Her painting Patron’s Day at the Seven Churches, Glendalough, completed circa1816, is part of our collection. In this work, Maria has paid a lot of attention to detail, a talent which may have been nurtured during her time training in her father’s engraving studio - note details below like the full picnic basket in the foreground, and the facial expressions of the people who populate the painting.
This attention to detail is also evident in Maria’s sketchbooks, which are kept in the Prints and Drawings collection at the National Gallery of Ireland. Maria liked to draw landscapes and people in her sketchbooks, using ink and sharp graphite to create fine lines and balanced compositions. Like many artists, she used sketchbooks to develop her ideas for final paintings. We can see this in sketches like the one highlighted below, which appears to be a study of castle ruins similar to those seen in the background of Patron’s Day at the Seven Churches, Glendalough.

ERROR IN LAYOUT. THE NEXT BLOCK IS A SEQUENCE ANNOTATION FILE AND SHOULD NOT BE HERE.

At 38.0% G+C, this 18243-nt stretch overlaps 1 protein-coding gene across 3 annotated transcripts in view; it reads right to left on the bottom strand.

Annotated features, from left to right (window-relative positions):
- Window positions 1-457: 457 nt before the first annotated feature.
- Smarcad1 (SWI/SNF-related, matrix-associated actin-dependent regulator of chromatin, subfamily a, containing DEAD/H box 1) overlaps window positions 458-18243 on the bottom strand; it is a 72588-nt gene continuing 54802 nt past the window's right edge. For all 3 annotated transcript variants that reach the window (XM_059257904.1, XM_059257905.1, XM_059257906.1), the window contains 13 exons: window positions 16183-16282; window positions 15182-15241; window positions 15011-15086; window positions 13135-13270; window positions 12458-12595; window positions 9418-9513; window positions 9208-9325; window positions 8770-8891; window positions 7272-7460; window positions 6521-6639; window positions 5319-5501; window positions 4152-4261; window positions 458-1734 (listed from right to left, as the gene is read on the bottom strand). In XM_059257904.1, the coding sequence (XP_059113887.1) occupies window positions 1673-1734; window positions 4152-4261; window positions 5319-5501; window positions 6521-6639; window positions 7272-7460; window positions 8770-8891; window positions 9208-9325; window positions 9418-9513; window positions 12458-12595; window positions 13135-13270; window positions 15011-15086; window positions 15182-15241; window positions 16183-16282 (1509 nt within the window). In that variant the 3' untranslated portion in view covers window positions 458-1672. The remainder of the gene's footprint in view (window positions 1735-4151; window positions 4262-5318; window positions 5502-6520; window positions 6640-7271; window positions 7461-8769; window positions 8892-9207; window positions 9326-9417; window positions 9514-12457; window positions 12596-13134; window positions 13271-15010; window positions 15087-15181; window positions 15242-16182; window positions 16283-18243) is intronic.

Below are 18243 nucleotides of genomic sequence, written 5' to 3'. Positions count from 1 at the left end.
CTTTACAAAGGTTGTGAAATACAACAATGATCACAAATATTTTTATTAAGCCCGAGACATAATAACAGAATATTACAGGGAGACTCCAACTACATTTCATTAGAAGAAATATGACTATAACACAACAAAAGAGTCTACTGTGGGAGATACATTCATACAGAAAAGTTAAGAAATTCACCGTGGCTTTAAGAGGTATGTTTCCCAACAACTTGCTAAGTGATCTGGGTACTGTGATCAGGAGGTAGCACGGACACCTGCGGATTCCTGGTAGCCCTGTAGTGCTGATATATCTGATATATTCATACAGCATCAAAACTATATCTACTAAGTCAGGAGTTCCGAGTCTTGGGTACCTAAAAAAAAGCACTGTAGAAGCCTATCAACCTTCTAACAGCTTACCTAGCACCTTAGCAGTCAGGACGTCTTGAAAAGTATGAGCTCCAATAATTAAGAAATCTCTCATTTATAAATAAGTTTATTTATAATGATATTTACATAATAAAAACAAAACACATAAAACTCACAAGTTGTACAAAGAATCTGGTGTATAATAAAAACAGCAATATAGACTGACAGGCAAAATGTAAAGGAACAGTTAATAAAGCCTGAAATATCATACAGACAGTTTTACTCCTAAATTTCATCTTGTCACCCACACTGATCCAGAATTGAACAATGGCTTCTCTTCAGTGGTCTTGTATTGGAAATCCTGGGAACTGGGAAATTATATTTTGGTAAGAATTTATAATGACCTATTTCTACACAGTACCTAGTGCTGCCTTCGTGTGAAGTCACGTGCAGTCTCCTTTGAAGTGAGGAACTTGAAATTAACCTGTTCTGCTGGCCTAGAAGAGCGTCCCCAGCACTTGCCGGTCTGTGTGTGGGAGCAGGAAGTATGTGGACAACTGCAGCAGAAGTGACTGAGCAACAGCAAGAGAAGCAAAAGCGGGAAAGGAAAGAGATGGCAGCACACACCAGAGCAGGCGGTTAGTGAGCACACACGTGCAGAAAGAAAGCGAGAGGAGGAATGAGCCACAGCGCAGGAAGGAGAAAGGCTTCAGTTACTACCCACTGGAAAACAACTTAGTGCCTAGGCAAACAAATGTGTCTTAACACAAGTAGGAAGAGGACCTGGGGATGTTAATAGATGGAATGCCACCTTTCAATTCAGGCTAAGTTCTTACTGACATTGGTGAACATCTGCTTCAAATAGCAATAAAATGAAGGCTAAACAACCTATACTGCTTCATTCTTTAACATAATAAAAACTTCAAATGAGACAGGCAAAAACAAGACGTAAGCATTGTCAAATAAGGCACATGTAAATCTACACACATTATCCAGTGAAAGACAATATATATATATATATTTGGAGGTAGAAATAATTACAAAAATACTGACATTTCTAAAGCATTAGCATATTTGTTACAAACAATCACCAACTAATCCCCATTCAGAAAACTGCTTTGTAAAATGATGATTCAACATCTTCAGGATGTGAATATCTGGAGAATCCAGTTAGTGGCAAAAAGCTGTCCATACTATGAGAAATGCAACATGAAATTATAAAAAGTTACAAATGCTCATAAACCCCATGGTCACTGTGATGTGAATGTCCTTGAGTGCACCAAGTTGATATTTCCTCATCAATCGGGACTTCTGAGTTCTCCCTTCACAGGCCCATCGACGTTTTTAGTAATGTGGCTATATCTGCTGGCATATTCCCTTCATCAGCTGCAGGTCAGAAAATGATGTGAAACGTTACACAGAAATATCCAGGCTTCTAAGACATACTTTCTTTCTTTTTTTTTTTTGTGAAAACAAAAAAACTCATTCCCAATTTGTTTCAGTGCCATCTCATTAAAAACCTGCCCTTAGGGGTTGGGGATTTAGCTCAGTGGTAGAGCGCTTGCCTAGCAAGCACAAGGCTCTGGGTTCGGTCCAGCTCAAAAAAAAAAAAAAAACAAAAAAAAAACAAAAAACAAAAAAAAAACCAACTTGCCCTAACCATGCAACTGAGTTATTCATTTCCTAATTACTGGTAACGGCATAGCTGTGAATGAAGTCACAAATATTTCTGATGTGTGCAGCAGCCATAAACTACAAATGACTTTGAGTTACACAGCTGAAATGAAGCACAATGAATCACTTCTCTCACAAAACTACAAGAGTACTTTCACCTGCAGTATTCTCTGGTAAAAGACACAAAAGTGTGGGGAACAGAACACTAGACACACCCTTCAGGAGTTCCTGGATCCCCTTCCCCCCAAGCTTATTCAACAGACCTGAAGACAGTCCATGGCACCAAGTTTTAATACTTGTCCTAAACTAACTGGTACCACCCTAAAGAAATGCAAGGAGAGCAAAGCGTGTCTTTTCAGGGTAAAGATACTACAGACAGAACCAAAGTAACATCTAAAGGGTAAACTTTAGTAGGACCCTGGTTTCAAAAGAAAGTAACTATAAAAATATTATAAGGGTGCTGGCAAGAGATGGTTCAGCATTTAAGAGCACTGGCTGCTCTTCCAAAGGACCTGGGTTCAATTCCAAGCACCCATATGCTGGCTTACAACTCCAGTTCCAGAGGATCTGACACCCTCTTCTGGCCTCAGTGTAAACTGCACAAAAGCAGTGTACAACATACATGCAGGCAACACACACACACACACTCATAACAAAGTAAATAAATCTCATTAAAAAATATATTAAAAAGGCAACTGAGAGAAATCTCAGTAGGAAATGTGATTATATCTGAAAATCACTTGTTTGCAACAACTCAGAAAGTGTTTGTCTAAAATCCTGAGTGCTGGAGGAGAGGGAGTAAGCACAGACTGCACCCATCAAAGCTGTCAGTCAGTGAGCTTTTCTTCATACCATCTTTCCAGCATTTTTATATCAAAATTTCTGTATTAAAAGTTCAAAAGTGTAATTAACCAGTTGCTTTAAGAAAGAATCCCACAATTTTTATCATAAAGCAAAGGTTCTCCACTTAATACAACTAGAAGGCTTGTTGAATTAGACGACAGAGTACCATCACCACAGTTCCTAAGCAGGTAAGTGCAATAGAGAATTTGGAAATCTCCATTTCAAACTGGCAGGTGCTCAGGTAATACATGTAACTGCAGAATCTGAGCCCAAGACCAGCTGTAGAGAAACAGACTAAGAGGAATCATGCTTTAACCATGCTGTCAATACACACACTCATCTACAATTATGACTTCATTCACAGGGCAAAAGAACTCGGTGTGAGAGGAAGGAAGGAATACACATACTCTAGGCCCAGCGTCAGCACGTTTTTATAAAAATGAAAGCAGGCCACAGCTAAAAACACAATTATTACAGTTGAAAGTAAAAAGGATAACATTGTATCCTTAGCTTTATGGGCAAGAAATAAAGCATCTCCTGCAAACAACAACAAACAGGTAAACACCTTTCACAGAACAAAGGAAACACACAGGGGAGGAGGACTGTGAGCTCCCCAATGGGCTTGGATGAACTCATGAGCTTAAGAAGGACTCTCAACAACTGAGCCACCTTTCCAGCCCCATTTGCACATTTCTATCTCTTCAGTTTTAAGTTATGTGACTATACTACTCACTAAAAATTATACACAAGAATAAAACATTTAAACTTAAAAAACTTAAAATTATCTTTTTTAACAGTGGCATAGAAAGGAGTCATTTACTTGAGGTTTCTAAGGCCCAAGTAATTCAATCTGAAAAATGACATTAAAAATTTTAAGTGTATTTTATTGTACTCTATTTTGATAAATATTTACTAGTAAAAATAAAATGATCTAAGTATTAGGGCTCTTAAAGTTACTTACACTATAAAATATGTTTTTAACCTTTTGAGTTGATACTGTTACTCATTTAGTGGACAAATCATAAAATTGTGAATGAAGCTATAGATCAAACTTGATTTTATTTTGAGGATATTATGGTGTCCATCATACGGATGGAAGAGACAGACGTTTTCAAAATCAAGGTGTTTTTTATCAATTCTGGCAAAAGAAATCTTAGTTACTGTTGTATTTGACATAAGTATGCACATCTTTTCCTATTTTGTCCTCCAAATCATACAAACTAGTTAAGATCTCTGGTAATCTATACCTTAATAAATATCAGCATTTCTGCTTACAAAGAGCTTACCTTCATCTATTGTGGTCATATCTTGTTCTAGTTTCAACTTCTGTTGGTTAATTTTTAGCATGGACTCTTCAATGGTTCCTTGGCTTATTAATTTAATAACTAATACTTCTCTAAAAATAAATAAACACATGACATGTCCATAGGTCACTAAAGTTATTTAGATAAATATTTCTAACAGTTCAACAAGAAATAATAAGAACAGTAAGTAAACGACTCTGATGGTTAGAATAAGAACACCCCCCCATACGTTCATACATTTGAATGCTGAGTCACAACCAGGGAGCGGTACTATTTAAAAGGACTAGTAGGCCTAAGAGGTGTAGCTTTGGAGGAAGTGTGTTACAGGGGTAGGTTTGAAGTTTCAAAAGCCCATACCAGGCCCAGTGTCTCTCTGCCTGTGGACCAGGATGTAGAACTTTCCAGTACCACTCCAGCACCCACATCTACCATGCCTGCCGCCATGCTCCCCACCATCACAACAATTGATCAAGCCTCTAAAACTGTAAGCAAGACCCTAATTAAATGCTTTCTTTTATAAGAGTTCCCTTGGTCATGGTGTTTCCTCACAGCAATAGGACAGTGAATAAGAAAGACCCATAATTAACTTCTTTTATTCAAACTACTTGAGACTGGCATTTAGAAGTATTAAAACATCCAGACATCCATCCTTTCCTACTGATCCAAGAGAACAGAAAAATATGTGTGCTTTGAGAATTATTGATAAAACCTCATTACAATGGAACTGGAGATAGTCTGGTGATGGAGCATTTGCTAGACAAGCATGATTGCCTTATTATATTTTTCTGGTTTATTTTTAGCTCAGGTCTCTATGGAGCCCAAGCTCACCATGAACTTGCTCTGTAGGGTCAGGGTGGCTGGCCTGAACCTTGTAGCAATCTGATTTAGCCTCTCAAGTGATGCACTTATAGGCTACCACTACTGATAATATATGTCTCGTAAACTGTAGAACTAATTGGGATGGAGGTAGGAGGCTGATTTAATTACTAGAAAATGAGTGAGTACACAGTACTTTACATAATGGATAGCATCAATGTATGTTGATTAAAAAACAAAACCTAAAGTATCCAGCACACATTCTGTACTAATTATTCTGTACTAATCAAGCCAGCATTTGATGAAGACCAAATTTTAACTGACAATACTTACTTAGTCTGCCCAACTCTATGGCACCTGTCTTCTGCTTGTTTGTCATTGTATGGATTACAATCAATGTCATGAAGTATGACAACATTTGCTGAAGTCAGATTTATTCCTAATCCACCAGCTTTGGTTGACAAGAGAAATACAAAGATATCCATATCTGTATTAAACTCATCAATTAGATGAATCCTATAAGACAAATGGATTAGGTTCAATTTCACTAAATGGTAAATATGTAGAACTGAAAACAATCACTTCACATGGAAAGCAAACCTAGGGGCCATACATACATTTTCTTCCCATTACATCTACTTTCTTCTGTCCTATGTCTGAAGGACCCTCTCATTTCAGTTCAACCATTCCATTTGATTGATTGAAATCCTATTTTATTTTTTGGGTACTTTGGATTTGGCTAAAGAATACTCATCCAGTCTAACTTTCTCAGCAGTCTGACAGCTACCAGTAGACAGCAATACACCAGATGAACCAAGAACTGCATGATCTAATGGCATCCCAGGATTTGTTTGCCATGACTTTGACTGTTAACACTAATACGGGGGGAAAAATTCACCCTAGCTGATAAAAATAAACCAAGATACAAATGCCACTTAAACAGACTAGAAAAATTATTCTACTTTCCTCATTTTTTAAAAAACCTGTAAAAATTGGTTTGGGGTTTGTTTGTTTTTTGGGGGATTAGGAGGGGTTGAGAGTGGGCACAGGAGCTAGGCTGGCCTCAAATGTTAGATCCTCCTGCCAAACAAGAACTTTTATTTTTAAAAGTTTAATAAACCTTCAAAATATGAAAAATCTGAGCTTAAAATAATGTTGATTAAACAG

Although she was a successful portrait painter, Maria also enjoyed genre painting, a style that was very popular in Europe during the 19th century. Artists who worked in this manner aimed to realistically depict people of all social classes going about their everyday life. We can find many examples of this in her sketchbooks, where she captures many different characters, from farm workers to members of the aristocracy, in equally loving detail.
Maria’s love for exploring her surroundings in both her sketchbooks and her paintings means that they are valuable resources for researchers: they allow us a greater understanding of her personal interests and her creative process as an artist, and are also a fascinating insight into what life might have been like in Ireland over 200 years ago.
John Butler Yeats (1839–1922)